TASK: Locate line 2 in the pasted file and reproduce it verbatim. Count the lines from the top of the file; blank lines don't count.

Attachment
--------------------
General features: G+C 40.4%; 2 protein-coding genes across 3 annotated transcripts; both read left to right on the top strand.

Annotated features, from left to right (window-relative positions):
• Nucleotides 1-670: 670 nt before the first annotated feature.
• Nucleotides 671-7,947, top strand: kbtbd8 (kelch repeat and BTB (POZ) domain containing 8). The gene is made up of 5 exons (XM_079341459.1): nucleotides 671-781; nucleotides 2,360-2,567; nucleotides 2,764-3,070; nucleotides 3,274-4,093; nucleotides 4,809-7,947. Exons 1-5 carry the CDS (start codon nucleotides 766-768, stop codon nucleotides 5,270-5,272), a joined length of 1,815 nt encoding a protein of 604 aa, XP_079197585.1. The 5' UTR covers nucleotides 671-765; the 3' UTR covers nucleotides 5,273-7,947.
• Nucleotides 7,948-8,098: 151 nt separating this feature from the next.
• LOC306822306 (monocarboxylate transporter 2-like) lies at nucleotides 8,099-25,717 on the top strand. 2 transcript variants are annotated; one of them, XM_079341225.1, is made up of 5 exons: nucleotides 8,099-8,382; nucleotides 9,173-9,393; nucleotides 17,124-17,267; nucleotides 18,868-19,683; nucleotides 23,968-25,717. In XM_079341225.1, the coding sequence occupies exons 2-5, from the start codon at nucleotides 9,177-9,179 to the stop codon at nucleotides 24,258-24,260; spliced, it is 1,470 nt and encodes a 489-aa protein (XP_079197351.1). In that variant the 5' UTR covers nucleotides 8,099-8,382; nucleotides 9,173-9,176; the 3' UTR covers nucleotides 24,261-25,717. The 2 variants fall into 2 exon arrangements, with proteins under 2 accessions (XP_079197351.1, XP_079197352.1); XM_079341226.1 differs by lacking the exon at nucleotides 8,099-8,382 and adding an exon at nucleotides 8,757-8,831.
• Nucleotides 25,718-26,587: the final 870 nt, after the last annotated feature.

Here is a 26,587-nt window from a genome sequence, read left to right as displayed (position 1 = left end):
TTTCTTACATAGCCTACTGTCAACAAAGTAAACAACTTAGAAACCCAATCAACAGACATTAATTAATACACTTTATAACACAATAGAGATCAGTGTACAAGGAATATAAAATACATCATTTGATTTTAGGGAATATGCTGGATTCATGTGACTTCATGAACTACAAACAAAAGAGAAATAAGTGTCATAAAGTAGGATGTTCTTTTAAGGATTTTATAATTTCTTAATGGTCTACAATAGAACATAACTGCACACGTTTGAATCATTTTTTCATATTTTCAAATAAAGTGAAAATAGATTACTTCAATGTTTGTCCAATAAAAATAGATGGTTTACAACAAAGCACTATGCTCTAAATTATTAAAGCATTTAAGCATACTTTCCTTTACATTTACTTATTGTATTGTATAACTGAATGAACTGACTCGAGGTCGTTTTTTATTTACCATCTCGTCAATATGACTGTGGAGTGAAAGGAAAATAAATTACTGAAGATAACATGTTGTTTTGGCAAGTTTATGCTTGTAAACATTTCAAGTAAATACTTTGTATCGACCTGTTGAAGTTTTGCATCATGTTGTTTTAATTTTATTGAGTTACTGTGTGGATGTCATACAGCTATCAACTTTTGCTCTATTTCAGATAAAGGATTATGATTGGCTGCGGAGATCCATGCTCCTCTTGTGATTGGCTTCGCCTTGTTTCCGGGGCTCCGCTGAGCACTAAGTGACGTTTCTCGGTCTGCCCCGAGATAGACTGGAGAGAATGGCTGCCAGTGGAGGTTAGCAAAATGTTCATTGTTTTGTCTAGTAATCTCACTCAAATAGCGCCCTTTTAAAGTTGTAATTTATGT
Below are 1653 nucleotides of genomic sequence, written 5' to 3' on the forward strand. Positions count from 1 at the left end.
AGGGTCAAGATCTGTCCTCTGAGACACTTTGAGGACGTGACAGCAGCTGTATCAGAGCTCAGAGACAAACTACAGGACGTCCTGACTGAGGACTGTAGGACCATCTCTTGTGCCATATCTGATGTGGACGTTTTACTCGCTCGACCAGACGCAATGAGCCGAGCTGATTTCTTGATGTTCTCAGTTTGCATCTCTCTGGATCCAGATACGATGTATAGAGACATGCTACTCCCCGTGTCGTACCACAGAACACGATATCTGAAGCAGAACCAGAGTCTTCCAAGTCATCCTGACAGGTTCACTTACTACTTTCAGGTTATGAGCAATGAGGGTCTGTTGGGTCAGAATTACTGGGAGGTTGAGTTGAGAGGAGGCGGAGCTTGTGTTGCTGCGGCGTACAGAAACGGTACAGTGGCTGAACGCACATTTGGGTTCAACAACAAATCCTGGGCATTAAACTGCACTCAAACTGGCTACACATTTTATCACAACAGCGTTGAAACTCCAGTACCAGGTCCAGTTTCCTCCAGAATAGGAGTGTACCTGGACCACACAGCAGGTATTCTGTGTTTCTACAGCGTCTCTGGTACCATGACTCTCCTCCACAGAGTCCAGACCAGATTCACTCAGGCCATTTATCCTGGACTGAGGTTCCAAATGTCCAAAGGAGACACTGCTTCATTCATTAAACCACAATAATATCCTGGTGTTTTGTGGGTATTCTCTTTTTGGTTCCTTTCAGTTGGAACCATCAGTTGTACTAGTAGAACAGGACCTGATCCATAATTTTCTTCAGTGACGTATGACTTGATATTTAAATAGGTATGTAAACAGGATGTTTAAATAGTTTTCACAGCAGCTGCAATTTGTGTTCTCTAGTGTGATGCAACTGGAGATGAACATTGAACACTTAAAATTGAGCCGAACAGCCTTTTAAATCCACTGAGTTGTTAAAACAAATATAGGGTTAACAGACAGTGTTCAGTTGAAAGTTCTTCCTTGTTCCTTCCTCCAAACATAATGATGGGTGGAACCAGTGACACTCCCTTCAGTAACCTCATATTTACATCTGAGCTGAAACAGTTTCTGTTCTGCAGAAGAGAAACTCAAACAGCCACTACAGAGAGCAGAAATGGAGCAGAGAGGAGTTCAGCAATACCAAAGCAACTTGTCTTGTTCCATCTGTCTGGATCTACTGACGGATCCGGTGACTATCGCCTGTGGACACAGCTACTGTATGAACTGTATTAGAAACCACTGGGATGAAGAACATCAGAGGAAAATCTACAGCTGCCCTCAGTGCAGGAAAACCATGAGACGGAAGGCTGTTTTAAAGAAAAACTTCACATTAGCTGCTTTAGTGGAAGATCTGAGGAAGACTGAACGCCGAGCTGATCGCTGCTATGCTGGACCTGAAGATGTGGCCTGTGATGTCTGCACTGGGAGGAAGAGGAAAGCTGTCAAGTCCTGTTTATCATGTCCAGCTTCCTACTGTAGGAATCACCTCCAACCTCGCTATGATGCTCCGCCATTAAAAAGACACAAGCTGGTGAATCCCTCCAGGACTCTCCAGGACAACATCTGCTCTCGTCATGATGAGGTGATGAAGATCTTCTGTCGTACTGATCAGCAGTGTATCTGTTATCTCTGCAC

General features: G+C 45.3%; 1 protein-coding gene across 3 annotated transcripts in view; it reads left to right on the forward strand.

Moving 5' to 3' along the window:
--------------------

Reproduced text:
Annotated features, from left to right (window-relative positions):